Gratitude and recognition in the workplace are so important and yet so easy to get wrong.
This week, I witnessed attempts at gratitude and recognition go awry. It took one incident to turn a young, productive, loyal, hard-working, vested team player at a nearby business into a disappointed, skeptical, indifferent employee. I have seen the same thing happen to loyal customers who become not-so-loyal when they feel unappreciated or unrecognized.
Taking the time to recognize someone’s contribution and thank him or her for it improves morale and output. And, it’s just the decent thing to do. Some leaders try to practice this daily in one-on-one conversations. Other organizations have regular public recognition programs to give a formal shout out to a deserving team member.
Public recognition is effective but can be tricky to execute consistently. If you are going to make a public fuss over someone in the workplace, you had best make sure you have an even hand and some consistency.
What happened to my young friend? It was his last day at his company after a six month successful internship. He did well, was promoted, felt appreciated by his supervisor and believed he made an impact. He looked forward to his last day, as the firm had a loose tradition of recognizing departing employees with a gift and a toast at a company meeting.
Unfortunately, on his last day, his department forgot. It was a super busy day, it had been a crazy week, they were short-staffed, they had a few fires to put out and it just slipped his team leaders’ minds.
Worse, a departing employee from another department was not forgotten by her team. An employee with a shorter tenure and smaller impact. She received congratulations, hugs, and gifts from her team at the all-employee party, attended by all but my young friend’s team, as they worked through it and missed the celebration.
A seasoned professional can explain away how this can happen and why it so often does. We can rationalize that all the good days and daily, personal appreciation matters more, in the end. We make up for it with positive letters of recommendation in the file or a bonus if we can afford it. As leaders we know we do our best and sometimes come up short. We don’t mean anything by it.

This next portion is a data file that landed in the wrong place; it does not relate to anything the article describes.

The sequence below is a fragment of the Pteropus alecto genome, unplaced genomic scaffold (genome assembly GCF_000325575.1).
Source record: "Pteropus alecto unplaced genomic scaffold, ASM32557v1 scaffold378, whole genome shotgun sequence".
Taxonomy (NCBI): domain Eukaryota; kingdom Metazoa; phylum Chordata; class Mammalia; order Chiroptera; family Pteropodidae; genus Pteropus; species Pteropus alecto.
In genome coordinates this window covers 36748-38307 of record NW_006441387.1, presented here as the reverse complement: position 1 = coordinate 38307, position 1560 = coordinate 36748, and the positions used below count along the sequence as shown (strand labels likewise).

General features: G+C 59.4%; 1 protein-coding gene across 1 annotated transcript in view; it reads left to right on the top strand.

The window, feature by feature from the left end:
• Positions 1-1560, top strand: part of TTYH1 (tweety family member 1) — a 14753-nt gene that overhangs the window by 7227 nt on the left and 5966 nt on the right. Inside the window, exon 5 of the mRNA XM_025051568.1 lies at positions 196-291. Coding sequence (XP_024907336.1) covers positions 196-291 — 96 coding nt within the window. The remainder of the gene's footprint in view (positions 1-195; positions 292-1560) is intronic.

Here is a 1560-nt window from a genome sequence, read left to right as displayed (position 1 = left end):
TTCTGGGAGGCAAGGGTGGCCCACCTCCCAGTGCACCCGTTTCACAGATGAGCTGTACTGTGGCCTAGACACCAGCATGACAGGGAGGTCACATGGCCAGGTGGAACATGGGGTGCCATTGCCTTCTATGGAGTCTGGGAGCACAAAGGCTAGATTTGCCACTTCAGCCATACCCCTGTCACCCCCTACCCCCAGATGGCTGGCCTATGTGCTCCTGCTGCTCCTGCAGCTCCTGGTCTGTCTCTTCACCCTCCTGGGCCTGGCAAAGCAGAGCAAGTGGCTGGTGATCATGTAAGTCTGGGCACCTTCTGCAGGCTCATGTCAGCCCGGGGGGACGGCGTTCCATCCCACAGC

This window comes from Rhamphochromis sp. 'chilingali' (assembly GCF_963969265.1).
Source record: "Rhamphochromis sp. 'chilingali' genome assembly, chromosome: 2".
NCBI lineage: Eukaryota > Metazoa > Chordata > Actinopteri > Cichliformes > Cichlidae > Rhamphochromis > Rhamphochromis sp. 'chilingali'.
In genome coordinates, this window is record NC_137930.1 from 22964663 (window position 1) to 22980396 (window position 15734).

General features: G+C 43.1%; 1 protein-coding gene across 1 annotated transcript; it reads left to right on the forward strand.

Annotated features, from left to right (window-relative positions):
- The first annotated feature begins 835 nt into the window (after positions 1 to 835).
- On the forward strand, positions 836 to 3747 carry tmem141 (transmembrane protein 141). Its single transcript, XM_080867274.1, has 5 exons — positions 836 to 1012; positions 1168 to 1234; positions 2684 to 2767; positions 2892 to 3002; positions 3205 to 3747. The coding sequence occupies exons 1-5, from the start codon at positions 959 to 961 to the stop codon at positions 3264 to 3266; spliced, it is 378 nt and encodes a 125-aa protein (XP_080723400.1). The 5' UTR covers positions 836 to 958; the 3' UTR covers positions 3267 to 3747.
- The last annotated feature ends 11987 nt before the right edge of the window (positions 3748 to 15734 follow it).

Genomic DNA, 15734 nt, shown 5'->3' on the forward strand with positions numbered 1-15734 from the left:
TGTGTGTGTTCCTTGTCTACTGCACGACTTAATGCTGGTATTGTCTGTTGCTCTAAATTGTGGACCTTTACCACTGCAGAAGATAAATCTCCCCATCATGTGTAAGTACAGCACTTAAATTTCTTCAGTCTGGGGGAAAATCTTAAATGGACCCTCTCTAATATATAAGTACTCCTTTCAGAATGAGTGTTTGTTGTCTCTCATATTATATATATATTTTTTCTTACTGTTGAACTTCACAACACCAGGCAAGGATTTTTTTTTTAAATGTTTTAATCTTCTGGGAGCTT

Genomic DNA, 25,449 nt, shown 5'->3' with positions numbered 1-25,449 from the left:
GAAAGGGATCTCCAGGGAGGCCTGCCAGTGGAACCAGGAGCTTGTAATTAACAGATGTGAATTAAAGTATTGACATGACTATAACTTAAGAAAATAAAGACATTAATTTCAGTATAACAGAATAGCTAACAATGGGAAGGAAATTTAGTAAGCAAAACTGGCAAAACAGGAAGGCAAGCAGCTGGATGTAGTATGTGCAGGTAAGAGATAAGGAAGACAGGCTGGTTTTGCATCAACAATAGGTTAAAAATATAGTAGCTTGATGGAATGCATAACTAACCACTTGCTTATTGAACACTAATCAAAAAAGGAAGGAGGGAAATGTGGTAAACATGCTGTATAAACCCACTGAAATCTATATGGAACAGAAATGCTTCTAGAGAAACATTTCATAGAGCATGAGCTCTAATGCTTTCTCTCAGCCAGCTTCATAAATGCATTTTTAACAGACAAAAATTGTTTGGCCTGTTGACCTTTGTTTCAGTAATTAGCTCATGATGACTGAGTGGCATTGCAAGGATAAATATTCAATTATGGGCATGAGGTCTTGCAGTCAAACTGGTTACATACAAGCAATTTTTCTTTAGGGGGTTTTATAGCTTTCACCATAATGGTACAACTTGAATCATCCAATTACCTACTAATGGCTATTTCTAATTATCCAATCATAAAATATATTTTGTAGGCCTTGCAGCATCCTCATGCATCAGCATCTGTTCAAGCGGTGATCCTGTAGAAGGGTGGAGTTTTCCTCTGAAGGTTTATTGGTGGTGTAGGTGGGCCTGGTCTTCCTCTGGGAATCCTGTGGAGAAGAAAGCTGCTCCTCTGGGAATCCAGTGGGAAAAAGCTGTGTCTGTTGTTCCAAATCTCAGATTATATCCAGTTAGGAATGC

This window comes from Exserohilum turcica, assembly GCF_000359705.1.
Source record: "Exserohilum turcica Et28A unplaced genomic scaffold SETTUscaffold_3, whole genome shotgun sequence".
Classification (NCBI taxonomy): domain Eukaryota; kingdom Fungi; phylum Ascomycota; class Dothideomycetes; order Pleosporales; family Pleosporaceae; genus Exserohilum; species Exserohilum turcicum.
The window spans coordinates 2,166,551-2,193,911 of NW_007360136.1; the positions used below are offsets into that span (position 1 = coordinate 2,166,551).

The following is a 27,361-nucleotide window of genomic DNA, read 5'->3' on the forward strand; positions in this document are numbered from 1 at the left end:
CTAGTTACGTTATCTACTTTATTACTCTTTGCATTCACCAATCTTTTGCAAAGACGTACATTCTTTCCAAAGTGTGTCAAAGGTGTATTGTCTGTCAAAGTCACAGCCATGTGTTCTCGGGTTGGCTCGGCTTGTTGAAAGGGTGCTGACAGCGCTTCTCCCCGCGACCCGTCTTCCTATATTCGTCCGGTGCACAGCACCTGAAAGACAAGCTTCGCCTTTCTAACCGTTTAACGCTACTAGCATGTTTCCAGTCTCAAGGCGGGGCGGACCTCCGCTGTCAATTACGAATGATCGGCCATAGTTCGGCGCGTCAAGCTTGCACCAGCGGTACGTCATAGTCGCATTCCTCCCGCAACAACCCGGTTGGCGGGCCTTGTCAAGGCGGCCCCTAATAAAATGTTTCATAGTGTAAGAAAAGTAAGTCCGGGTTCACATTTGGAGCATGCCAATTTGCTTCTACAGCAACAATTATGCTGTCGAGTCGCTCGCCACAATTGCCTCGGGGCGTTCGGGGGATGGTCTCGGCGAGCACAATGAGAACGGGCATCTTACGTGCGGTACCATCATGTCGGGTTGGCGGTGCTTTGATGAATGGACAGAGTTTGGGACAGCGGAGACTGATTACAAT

But to a young employee just starting out, it comes as a blow. One employee recognized for a job well done. Another employee forgotten, despite a job well done. A heartfelt apology acknowledges the mistake, but only confirms his worst fear. “They forgot about me.”
It was still a phenomenal, positive work experience. But the passion, the sense of belonging, evaporated in an instant. An “amazing employer” was demoted in his mind to just “a good job.” Any leader will tell you that when your most passionate, committed team members start thinking of their work as just a job, the company is in for trouble.
As we enter this season of gratitude, all of us in business can learn from this tale. Expressing gratitude and recognition is job number one, not just something we should do when we happen to remember, when we can squeeze it in between more pressing tasks or when the fourth Thursday in November rolls around. Our employees and customers expect us to get this right. They notice when we get it wrong. And it’s very difficult to overcome the damage when you get it wrong. You are impacting your two most valuable assets: people and your reputation.
Be grateful, and recognize the people who matter. Don’t forget.